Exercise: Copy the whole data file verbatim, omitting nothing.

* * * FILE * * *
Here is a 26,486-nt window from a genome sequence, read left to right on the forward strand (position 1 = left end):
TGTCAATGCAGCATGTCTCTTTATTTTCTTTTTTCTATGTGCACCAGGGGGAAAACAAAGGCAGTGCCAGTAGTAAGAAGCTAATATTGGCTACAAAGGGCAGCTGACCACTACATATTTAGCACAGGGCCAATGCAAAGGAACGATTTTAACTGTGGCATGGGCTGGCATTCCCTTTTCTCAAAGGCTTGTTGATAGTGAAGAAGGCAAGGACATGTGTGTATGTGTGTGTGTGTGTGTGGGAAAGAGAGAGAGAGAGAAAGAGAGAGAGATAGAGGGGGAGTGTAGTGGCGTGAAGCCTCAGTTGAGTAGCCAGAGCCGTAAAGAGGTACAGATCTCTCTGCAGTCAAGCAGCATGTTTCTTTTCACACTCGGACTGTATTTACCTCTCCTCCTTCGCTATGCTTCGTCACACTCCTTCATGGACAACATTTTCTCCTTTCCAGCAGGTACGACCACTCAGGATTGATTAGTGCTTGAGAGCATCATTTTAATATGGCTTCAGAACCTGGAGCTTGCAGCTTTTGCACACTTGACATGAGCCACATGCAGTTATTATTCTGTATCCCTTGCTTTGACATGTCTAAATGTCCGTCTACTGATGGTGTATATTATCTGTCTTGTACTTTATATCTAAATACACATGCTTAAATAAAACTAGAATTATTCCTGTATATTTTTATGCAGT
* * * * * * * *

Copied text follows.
Here is a 26,486-nt window from a genome sequence, read left to right on the forward strand (position 1 = left end):
TGTCAATGCAGCATGTCTCTTTATTTTCTTTTTTCTATGTGCACCAGGGGGAAAACAAAGGCAGTGCCAGTAGTAAGAAGCTAATATTGGCTACAAAGGGCAGCTGACCACTACATATTTAGCACAGGGCCAATGCAAAGGAACGATTTTAACTGTGGCATGGGCTGGCATTCCCTTTTCTCAAAGGCTTGTTGATAGTGAAGAAGGCAAGGACATGTGTGTATGTGTGTGTGTGTGTGTGGGAAAGAGAGAGAGAGAGAAAGAGAGAGAGATAGAGGGGGAGTGTAGTGGCGTGAAGCCTCAGTTGAGTAGCCAGAGCCGTAAAGAGGTACAGATCTCTCTGCAGTCAAGCAGCATGTTTCTTTTCACACTCGGACTGTATTTACCTCTCCTCCTTCGCTATGCTTCGTCACACTCCTTCATGGACAACATTTTCTCCTTTCCAGCAGGTACGACCACTCAGGATTGATTAGTGCTTGAGAGCATCATTTTAATATGGCTTCAGAACCTGGAGCTTGCAGCTTTTGCACACTTGACATGAGCCACATGCAGTTATTATTCTGTATCCCTTGCTTTGACATGTCTAAATGTCCGTCTACTGATGGTGTATATTATCTGTCTTGTACTTTATATCTAAATACACATGCTTAAATAAAACTAGAATTATTCCTGTATATTTTTATGCAGT